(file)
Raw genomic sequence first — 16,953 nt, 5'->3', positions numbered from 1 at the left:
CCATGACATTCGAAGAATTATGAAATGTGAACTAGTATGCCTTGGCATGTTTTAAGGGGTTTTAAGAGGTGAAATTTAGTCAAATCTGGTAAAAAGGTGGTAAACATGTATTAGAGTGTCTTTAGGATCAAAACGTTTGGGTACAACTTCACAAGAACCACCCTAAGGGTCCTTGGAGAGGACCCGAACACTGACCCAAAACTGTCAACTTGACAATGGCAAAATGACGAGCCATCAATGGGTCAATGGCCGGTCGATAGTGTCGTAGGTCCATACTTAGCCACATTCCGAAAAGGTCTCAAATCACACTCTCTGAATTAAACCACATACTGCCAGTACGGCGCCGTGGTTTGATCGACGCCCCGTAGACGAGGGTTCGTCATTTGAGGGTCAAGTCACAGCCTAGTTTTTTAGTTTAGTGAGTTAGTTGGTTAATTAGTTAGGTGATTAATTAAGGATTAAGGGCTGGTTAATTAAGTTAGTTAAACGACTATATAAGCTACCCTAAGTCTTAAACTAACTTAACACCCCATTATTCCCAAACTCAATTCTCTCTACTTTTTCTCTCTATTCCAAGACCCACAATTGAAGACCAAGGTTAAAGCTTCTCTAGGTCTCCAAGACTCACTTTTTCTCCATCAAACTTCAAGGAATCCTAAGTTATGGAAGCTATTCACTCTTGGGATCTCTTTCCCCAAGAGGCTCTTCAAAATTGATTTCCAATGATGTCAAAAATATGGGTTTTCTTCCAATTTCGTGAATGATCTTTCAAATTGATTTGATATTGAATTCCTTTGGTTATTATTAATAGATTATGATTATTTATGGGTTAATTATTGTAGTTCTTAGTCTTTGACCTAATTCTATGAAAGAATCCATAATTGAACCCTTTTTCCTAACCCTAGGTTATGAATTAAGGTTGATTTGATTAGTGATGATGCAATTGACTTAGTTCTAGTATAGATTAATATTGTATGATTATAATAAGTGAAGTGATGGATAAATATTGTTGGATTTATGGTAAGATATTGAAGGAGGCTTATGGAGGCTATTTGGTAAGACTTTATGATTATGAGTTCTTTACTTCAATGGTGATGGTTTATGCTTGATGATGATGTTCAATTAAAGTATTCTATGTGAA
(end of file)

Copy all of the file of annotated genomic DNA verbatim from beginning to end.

Raw genomic sequence first — 16,953 nt, 5'->3', positions numbered from 1 at the left:
CCATGACATTCGAAGAATTATGAAATGTGAACTAGTATGCCTTGGCATGTTTTAAGGGGTTTTAAGAGGTGAAATTTAGTCAAATCTGGTAAAAAGGTGGTAAACATGTATTAGAGTGTCTTTAGGATCAAAACGTTTGGGTACAACTTCACAAGAACCACCCTAAGGGTCCTTGGAGAGGACCCGAACACTGACCCAAAACTGTCAACTTGACAATGGCAAAATGACGAGCCATCAATGGGTCAATGGCCGGTCGATAGTGTCGTAGGTCCATACTTAGCCACATTCCGAAAAGGTCTCAAATCACACTCTCTGAATTAAACCACATACTGCCAGTACGGCGCCGTGGTTTGATCGACGCCCCGTAGACGAGGGTTCGTCATTTGAGGGTCAAGTCACAGCCTAGTTTTTTAGTTTAGTGAGTTAGTTGGTTAATTAGTTAGGTGATTAATTAAGGATTAAGGGCTGGTTAATTAAGTTAGTTAAACGACTATATAAGCTACCCTAAGTCTTAAACTAACTTAACACCCCATTATTCCCAAACTCAATTCTCTCTACTTTTTCTCTCTATTCCAAGACCCACAATTGAAGACCAAGGTTAAAGCTTCTCTAGGTCTCCAAGACTCACTTTTTCTCCATCAAACTTCAAGGAATCCTAAGTTATGGAAGCTATTCACTCTTGGGATCTCTTTCCCCAAGAGGCTCTTCAAAATTGATTTCCAATGATGTCAAAAATATGGGTTTTCTTCCAATTTCGTGAATGATCTTTCAAATTGATTTGATATTGAATTCCTTTGGTTATTATTAATAGATTATGATTATTTATGGGTTAATTATTGTAGTTCTTAGTCTTTGACCTAATTCTATGAAAGAATCCATAATTGAACCCTTTTTCCTAACCCTAGGTTATGAATTAAGGTTGATTTGATTAGTGATGATGCAATTGACTTAGTTCTAGTATAGATTAATATTGTATGATTATAATAAGTGAAGTGATGGATAAATATTGTTGGATTTATGGTAAGATATTGAAGGAGGCTTATGGAGGCTATTTGGTAAGACTTTATGATTATGAGTTCTTTACTTCAATGGTGATGGTTTATGCTTGATGATGATGTTCAATTAAAGTATTCTATGTGAA